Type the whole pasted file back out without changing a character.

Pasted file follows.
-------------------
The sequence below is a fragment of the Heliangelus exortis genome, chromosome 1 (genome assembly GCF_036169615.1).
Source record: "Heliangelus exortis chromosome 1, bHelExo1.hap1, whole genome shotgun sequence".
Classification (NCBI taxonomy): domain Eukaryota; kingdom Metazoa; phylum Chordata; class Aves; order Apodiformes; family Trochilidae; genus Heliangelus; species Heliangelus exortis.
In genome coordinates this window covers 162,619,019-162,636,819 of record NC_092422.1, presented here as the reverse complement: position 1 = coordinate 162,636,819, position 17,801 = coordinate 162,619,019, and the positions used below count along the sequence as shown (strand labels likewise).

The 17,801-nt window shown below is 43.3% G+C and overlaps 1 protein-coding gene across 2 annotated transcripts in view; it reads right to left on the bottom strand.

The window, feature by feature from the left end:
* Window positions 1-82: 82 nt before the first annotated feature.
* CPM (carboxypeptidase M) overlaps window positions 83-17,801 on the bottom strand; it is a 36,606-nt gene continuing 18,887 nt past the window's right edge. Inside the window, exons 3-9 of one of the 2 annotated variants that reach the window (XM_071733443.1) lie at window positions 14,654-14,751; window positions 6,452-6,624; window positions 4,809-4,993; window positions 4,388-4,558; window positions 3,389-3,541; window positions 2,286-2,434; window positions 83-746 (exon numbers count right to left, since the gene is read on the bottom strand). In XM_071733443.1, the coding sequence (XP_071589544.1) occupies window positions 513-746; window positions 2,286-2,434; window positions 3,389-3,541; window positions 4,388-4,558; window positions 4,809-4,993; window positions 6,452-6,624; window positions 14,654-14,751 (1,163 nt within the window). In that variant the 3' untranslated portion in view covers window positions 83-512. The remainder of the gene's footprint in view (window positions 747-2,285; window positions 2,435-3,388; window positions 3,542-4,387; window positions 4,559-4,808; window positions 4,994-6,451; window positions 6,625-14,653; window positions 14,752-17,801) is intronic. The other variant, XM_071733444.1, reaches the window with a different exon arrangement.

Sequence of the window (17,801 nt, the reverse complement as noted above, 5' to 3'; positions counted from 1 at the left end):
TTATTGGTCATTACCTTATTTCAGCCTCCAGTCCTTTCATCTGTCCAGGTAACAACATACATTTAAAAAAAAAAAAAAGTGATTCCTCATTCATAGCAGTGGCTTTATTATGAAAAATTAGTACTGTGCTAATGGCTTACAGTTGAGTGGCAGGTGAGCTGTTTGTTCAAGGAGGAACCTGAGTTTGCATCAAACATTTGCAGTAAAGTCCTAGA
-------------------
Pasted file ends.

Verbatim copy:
The sequence below is a fragment of the Heliangelus exortis genome, chromosome 1 (genome assembly GCF_036169615.1).
Source record: "Heliangelus exortis chromosome 1, bHelExo1.hap1, whole genome shotgun sequence".
Classification (NCBI taxonomy): domain Eukaryota; kingdom Metazoa; phylum Chordata; class Aves; order Apodiformes; family Trochilidae; genus Heliangelus; species Heliangelus exortis.
In genome coordinates this window covers 162,619,019-162,636,819 of record NC_092422.1, presented here as the reverse complement: position 1 = coordinate 162,636,819, position 17,801 = coordinate 162,619,019, and the positions used below count along the sequence as shown (strand labels likewise).

The 17,801-nt window shown below is 43.3% G+C and overlaps 1 protein-coding gene across 2 annotated transcripts in view; it reads right to left on the bottom strand.

The window, feature by feature from the left end:
* Window positions 1-82: 82 nt before the first annotated feature.
* CPM (carboxypeptidase M) overlaps window positions 83-17,801 on the bottom strand; it is a 36,606-nt gene continuing 18,887 nt past the window's right edge. Inside the window, exons 3-9 of one of the 2 annotated variants that reach the window (XM_071733443.1) lie at window positions 14,654-14,751; window positions 6,452-6,624; window positions 4,809-4,993; window positions 4,388-4,558; window positions 3,389-3,541; window positions 2,286-2,434; window positions 83-746 (exon numbers count right to left, since the gene is read on the bottom strand). In XM_071733443.1, the coding sequence (XP_071589544.1) occupies window positions 513-746; window positions 2,286-2,434; window positions 3,389-3,541; window positions 4,388-4,558; window positions 4,809-4,993; window positions 6,452-6,624; window positions 14,654-14,751 (1,163 nt within the window). In that variant the 3' untranslated portion in view covers window positions 83-512. The remainder of the gene's footprint in view (window positions 747-2,285; window positions 2,435-3,388; window positions 3,542-4,387; window positions 4,559-4,808; window positions 4,994-6,451; window positions 6,625-14,653; window positions 14,752-17,801) is intronic. The other variant, XM_071733444.1, reaches the window with a different exon arrangement.

Sequence of the window (17,801 nt, the reverse complement as noted above, 5' to 3'; positions counted from 1 at the left end):
TTATTGGTCATTACCTTATTTCAGCCTCCAGTCCTTTCATCTGTCCAGGTAACAACATACATTTAAAAAAAAAAAAAAGTGATTCCTCATTCATAGCAGTGGCTTTATTATGAAAAATTAGTACTGTGCTAATGGCTTACAGTTGAGTGGCAGGTGAGCTGTTTGTTCAAGGAGGAACCTGAGTTTGCATCAAACATTTGCAGTAAAGTCCTAGA